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MUSC 385: Research, Issues, and Methodologies in Musicology

Bibliographic Citation

A bibliography avoids plagiarism and gives credibility to research.  Pay attention to details when creating citations.  Strive for consistency and accurate information, so interested readers can follow up on citations for reading or further research.

Writing Style Guides for Music

Style Guide

Chicago manual of style is the preferred style of documentation for MUSC385.  Use the online version, or the print version of the 16th ed. in the library. Chicago name-date style examples below:

Chapter in an edited book:

Baily, John. 1994. "The role of music in the creation of an Afghan national identity." In Ethnicity, identity and music: the musical construction of place, ed. Martin Stokes, 45-60. Providence, RI: Berg Publishers.

Journal article:

Sparling, Heather. 2008. "Categorically speaking: towards a theory of (musical) genre in Cape Breton Gaelic culture." Ethnomusicology 52(3): 401-25.

See others under Citing your sources.

Citing Your Sources

Chicago manual of style, 16th ed. is the preferred style of documentation for MUSC385.

Check out these sites for other information on citing sources:

Queen's Library guide: Citing sources

Queen's Library guide: Citing and Citation Managers

Western Libraries, London, ON: Citing MUSIC SOURCES (2010) - in PDF format

Writing Style Guides for Music

Cowdery, James R., ed. How to write about music: the RILM manual of style, 2nd ed. New York: Répertoire International de Littérature Musicale, 2006. Ref. ML3797 .H69 2006

Gottlieb, Jane. Music library and research skills. Upper Saddle River, NJ: Pearson Prentice Hall, 2009. Ref. ML3797 .G68 2009

Holoman, D. Kern. Writing about music: a style sheet, 3rd ed. Oakland, CA: University of California Press, 2014. Ref. ML3797 .W75 2014

Sampsell, Laurie J. Music research: a handbook. New York: Oxford University Press, 2009. Ref. ML113 .S28 2009

Wingell, Richard J., and Silvia Herzog. Introduction to research in music. Upper Saddle River, NJ: Prentice Hall, 2001. Ref. ML113 .W564 2001t

Wingell, Richard J. Writing about music: an introductory guide, 4th ed. Upper Saddle River, N.J.: Prentice Pearson Hall, 2009. Ref. ML3797 .W54 2009

Evaluating Sources

Evaluating your sources is a crucial step of the research process. You need to evaluate carefully each source to determine its appropriateness and quality.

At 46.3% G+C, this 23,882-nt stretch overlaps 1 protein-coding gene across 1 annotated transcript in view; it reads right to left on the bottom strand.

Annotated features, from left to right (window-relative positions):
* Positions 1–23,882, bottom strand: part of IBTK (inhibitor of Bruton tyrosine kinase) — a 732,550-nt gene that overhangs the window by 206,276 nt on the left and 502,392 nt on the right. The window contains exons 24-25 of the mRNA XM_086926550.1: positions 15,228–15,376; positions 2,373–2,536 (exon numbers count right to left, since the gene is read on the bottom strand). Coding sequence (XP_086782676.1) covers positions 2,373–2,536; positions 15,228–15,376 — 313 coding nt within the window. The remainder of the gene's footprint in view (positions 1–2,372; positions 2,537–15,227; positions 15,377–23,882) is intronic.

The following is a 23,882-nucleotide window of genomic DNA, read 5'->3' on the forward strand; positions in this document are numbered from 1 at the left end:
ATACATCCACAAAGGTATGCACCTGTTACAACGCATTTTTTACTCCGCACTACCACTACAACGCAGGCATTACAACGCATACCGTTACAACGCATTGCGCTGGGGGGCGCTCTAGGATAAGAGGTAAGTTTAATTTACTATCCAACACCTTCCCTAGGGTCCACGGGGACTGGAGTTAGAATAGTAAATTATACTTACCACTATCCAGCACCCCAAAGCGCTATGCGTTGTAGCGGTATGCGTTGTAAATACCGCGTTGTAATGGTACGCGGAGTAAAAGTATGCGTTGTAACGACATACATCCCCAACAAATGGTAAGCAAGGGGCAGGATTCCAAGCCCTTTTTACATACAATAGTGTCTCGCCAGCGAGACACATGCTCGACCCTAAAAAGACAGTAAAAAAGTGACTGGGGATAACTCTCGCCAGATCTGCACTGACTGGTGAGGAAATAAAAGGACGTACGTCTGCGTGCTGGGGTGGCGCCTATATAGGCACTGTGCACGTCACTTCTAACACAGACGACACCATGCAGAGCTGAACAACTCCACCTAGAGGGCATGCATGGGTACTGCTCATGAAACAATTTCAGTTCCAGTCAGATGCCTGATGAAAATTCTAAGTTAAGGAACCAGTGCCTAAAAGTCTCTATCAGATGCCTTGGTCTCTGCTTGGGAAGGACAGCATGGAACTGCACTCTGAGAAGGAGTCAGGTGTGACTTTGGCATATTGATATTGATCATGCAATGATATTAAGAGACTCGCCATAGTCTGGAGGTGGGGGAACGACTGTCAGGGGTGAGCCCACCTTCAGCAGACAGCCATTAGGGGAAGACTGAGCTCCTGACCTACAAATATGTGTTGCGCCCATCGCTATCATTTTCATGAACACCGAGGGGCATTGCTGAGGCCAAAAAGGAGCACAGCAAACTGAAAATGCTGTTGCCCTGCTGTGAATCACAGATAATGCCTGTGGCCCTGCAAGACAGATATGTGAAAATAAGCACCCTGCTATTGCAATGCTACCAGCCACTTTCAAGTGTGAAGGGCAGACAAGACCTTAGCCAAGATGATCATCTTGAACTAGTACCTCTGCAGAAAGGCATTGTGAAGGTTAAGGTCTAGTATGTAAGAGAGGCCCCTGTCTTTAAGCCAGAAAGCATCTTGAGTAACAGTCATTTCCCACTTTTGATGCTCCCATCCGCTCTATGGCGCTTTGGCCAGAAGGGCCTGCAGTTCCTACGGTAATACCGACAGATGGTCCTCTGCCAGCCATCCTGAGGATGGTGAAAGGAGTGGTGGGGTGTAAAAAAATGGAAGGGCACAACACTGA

Check our Evaluating Sources Checklist for criteria used to judge information sources and our Scholarly and Popular Resources page to distinguish between scholarly and popular publications.

It is particularly important to evaluation information that you find on the Web. Because there are no rules and anyone can post a page on the Web, you will have to determine whether the web site is of value. Go to Evaluating Web Sources (CRAAP Test) for specific criteria used to analyze websites.

Check our Distinguishing Scholarly Journals from Other Periodicals page in order to evaluate periodicals by looking at their content, purpose, and intended audience.

Writing Centre

Writing Centre

The Queen's Writing Centre provides help with brainstorming ideas, creating outlines, improving grammar and style, and thesis statements.  Students are advised to book an appointment for one-on-one consultations. The Centre is located in the Stauffer Library as part of Queen's Student Academic Success Services (SASS), which also comprises Learning Strategies.

See the SASS links for Learning Topics and Writing Topics and Writing Handouts/Tip Sheets, including Writing Critical Book Reviews.

Reflective Writing

Reflection means taking some time to examine your thoughts, beliefs, values, attitudes and assumptions about your understanding of a topic, a situation or problem.  The key questions in reflective thinking are how? and why? rather than just what?  In reflective writing, students are asked to write down their personal thoughts.  

Reflective Writing (University of Leeds)

Reflective Writing (Royal Roads University)